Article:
Well I saw Looney Tunes: back In Action and it's prompted this deep sentement in me that I want to share. It may turn into less of a review than an argument, but here goes. I have always been a fan of animation. I think if anyone was a canidate for too much tv syndrome, I would certainly be a frontrunner. I literally grew up in front of a television, and it's not something I'm ashamed of. I'll readily admit to watching 25-30+ hours of Television during the work week growing up and then another 20+ on the weekends. Many people may find this horribly wrong for some reason, but I also played sports and was very active in the youth group growing up. I wouldn't say that I was a vampire, but I certainly watched more than my share of TV. A good 30% of this was cartoons, Saturday mornings to begin with, but then the cartoon heavy networks like Nickelodeon and then the end all great Cartoon Network. Throughout the years I've probably seen more cartoons than most of the people I know, combined, just simply because a facet of my personality is information absorbtion. I'm a Pop culture glutton and it's a large part of who I am today.
All that said, I love Looney Tunes. I love the sophistication and the slapstick humor. As the years went by and my understanding of Classical Hollywood grew the Merrie Melodies took a whole new level of entertainment for me. They're windows into that WWII era, the past and I find it amazing to watch. I'm also in love with the characters, that are each so distinct and so perfectly shaped into my consciousness that I feel like I know them personally. I respect these characters and I revere them, that on top of it all they are representitive of an artform that creatively expresses genius of the like of Chuck Jones and Friz Freleng just astounds me.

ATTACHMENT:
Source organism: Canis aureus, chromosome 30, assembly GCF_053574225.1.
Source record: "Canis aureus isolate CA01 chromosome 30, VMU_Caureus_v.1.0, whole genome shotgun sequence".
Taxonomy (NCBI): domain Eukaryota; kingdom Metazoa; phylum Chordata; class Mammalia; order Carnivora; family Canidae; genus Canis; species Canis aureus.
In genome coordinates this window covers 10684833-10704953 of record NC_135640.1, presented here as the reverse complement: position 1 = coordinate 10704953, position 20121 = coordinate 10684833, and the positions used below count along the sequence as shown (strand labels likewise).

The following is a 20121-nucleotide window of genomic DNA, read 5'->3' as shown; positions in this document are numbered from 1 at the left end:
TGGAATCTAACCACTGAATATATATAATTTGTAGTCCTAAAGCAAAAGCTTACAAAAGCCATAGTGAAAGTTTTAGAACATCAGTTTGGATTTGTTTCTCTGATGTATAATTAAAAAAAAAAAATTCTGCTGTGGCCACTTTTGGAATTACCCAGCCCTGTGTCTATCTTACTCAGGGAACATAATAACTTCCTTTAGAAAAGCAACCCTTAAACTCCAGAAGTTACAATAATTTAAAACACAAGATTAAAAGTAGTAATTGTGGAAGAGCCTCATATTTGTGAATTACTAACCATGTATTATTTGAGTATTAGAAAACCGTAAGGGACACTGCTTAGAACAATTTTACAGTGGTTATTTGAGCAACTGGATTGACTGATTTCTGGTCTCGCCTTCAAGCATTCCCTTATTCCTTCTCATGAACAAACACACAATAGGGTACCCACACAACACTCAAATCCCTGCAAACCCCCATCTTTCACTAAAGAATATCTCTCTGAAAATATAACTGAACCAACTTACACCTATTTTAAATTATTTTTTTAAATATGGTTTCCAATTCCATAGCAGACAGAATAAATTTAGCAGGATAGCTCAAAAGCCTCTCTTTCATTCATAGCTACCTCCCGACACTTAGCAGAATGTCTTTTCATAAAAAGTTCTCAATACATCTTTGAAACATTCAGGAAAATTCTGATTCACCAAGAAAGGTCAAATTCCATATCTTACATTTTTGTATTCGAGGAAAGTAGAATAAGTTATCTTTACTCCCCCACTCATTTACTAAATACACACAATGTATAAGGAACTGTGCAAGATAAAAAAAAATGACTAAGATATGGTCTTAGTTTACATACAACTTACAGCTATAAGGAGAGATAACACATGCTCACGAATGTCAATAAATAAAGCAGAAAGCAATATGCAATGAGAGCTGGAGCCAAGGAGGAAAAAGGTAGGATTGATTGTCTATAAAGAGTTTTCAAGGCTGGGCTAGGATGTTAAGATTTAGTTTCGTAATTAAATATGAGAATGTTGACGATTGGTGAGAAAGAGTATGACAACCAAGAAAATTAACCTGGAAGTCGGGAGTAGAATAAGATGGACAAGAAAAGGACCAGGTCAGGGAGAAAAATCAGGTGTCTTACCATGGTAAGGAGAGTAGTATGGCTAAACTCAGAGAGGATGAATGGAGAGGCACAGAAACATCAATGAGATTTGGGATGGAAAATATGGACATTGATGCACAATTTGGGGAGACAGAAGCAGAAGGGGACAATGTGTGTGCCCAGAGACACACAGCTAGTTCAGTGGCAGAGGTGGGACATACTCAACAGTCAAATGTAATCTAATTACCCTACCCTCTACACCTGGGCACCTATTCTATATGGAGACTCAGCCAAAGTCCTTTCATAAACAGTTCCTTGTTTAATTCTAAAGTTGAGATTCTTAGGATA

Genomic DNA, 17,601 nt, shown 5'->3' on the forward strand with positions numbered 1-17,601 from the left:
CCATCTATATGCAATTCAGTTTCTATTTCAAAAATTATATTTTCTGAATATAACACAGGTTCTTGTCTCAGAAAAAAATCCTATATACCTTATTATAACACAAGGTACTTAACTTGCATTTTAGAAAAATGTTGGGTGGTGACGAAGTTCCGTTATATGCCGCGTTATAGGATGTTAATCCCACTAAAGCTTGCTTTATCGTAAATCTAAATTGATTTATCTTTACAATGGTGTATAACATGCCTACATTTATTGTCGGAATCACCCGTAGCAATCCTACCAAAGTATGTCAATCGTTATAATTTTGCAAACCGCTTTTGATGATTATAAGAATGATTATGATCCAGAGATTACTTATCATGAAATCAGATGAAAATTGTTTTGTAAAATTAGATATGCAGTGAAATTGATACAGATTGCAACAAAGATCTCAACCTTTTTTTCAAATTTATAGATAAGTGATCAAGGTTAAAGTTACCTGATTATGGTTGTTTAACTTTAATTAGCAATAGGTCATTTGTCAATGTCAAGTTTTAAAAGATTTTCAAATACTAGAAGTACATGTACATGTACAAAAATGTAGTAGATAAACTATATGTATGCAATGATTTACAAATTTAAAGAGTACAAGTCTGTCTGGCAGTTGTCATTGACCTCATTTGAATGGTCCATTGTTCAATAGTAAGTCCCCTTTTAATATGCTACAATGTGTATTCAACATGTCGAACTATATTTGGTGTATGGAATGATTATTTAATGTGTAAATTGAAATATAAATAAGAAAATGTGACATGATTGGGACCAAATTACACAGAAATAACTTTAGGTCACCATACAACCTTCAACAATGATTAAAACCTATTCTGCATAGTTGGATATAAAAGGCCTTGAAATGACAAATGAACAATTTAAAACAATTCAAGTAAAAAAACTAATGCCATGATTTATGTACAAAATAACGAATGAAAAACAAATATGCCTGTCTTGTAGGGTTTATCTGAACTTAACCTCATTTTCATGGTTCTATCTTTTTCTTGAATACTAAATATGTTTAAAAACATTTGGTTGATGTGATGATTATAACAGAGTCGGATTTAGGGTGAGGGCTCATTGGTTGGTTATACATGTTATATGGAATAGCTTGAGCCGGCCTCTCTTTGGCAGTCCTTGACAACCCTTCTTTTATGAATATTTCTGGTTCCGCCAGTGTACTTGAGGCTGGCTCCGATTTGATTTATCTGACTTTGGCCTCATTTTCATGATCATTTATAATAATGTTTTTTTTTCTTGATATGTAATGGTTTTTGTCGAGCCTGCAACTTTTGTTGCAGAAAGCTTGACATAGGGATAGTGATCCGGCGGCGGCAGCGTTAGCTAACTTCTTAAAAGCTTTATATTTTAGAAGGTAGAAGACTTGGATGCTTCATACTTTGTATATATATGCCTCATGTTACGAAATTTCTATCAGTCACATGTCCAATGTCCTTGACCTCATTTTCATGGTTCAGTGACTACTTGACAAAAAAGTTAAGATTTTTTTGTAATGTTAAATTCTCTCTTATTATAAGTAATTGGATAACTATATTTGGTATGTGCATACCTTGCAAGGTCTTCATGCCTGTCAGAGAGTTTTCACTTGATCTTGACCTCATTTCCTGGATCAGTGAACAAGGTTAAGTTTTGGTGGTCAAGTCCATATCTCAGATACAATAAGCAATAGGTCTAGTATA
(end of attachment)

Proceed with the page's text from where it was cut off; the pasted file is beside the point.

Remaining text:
It is something I feel incredibly honored to have.
So when a Studio brings these gems back out I immediately approach it as the honor it is and I jump at the chance to see the film. I can overlook the blatant product placement, the forced dialogue and the contrived plot as long as the film stays true to the original art. Looney Tunes: BIA has done this, and I respect it immensly for doing so. There are brilliant moments of warmth and depth in the movie that shead a whole new perspective on these characters I love. There's homages to the Geniuses and the geniunely funny gags that have me gaping from the audacity. While there's much room for improvement the film works in the end, and I like it.
But when I walk out of the theater I'm sad, because with the declining numbers of tradition 2D animators across the globe, it seems people are forgetting. With the news of a less than stellar box office, it actually hurts, because I know the studio will be wary of bringing these characters out again any time soon. Visionarys like Joe Dante can't bring modern kids the brilliance of these characters without Studio backing. And in the end it's another coffin nail for history and art.
If I were in the position to put my career on the line for these characters I would, in a second. As it is, no one knows my name yet, and there's not much more that I can do than see the film twice this weekend and drag my friends along. So I'm going to do what I can and suggest that everyone else out there do the same. Bugs, Daffy, Porky, Pepe, Foghorn, Sam, Elmer, Tweety and Slyvester, Granny, Marvin, Wile, The Roadrunner, Taz, Michigan, heck Petunia even... They're national treasures folks and it's about time we started acting like it.